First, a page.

|10-797 Project Manager: D. C. Jones|
DEVELOPMENT OF A DOUBLED HAPLOID INDUCER RESOURCE IN COTTON
Allen Van Deynze, University of California, Davis
The production of doubled haploid lines has revolutionized breeding programs in maize and canola. In cotton they would significantly shorten breeding cycles and would enable integration of genomics into breeding thru genome selection. The rapid production of true-breeding populations would significantly aid in genome assembly and annotation by aligning the thousands of genomic assemblies (scaffolds) and assigning them to chromosomes. Only a few recombinant inbred populations are publicly available currently. They would also enable high-resolution genetic studies allowing for highly replicated phenotypic analysis.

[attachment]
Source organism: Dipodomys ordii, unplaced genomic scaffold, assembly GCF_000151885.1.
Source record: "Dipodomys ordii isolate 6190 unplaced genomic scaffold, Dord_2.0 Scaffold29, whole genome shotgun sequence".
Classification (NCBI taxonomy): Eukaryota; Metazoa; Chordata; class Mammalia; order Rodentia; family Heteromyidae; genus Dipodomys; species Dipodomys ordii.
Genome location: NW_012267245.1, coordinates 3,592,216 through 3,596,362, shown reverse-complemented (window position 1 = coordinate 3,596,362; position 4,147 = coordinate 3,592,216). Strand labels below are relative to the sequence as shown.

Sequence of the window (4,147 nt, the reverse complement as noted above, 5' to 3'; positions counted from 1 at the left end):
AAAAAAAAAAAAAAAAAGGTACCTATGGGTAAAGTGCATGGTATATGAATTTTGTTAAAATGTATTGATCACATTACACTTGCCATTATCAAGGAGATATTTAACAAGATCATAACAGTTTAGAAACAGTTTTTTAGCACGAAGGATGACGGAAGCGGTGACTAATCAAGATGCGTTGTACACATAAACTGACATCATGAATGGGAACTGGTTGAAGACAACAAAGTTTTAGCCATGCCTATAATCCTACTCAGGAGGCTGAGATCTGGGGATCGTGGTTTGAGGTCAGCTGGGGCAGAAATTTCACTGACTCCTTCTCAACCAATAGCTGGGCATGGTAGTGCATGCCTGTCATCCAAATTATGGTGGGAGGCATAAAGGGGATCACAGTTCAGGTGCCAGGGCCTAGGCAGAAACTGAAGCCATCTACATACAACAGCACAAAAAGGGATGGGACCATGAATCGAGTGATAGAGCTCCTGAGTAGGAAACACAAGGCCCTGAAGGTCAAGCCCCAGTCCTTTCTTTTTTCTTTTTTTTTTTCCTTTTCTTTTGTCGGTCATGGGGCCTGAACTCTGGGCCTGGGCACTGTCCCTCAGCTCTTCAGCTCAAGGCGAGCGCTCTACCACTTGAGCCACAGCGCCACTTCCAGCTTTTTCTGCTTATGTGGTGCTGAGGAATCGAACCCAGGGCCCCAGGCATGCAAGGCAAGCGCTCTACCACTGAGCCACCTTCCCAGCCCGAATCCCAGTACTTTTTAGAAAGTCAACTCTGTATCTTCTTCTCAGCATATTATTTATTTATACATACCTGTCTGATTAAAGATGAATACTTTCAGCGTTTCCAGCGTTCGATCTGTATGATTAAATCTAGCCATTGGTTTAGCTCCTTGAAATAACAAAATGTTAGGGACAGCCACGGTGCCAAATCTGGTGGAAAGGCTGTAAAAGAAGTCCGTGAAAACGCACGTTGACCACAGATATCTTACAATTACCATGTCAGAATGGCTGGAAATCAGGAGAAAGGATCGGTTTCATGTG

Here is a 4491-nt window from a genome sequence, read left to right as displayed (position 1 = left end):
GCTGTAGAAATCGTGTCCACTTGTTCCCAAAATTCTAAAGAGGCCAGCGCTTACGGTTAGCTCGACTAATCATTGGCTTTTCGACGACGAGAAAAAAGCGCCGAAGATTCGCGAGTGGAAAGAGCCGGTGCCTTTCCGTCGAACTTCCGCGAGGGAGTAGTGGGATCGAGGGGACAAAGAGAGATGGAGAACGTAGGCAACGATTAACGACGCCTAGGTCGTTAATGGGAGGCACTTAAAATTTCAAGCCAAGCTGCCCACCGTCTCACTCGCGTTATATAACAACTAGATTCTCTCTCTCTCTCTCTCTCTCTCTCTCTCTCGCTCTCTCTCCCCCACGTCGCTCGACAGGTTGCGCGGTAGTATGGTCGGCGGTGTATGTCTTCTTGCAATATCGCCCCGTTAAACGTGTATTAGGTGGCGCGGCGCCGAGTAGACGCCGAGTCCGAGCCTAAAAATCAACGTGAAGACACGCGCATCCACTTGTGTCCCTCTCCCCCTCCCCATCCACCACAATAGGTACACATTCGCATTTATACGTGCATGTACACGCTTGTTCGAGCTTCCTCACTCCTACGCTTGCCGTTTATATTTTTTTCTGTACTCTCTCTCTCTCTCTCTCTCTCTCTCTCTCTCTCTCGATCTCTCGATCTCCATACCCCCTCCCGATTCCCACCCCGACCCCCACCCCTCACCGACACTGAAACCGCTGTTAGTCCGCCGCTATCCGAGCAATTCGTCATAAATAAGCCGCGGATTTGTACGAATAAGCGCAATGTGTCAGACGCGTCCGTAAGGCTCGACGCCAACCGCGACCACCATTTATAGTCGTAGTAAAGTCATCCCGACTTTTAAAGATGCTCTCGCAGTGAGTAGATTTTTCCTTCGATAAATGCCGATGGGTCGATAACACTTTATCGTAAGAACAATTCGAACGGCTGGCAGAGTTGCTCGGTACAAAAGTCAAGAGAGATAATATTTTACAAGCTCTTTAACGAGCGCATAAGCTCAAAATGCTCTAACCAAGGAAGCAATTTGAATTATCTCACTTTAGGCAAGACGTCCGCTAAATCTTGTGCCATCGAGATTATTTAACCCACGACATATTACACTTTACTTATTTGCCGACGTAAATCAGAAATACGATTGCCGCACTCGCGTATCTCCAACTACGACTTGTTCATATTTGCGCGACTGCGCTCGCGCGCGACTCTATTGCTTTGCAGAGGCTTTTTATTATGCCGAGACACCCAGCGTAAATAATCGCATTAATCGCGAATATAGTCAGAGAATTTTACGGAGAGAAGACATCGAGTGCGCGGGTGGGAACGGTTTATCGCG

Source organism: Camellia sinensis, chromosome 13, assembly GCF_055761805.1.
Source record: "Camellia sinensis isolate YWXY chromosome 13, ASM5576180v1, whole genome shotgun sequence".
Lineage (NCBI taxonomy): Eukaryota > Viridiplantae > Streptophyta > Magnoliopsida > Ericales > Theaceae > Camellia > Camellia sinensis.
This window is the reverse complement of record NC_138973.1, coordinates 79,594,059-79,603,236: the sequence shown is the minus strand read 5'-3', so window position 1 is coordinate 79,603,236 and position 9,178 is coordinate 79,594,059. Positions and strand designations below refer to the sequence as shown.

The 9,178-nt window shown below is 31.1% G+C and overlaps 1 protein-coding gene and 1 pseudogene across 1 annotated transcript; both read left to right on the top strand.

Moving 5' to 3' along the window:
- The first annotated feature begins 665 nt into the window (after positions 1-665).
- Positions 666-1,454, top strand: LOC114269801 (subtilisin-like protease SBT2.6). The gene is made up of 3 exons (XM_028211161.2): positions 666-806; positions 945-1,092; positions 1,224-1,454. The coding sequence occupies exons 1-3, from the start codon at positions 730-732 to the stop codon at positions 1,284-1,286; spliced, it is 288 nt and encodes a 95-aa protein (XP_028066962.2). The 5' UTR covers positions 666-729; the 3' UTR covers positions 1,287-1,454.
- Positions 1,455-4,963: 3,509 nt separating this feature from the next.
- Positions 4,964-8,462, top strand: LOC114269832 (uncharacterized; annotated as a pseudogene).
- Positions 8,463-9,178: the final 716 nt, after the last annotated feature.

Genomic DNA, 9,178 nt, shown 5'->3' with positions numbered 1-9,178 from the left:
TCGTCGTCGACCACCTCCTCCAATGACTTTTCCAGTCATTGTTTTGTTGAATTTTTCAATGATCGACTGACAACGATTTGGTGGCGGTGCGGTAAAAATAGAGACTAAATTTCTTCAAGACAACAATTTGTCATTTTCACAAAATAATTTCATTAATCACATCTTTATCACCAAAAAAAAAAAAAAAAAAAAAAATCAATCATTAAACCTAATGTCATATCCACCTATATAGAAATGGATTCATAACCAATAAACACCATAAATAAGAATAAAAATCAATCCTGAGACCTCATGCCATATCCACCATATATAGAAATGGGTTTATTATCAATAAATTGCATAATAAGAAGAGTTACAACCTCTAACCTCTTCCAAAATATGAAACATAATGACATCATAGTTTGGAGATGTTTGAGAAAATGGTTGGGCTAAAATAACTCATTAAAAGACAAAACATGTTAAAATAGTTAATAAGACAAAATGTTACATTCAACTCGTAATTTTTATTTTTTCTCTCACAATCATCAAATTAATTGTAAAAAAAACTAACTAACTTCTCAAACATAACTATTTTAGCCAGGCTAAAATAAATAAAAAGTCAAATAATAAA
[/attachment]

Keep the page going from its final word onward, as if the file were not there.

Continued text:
A UC Discovery matching grant was acquired to extend funding for this research for 2011 and 2012. The project was initiated in September 2010 with the goal of developing/establishing a refined transformation system for cotton. The general goals are to develop and evaluate a general inducer line to produce doubled haploids in cotton species. We have successfully transformed Coker 312 with a CenH3 construct using a modified transformation system significantly reducing time for transformation. The long-term goals of this project are: 1) Develop gene constructs to simultaneously silence endogenous CENH3 and create a haploid inducer by expressing a modified GFP-CENH3, 2)Transform cotton with gene construct for CENH3, and 3) Characterize gene constructs molecularly and for capacity to induce haploid plants in several genetic cotton backgrounds.
In 2012 we achieved our first and second goals: to create CenH3 constructs and transform Coker312. The project timeline has been significantly extended for two reasons 1) the complexity of defining the CenH3 promoter without a genomic sequence and 2) the very poor efficiency of transformation. We have made significant progress and addressed both these limitations.
|Project Year: 2012|
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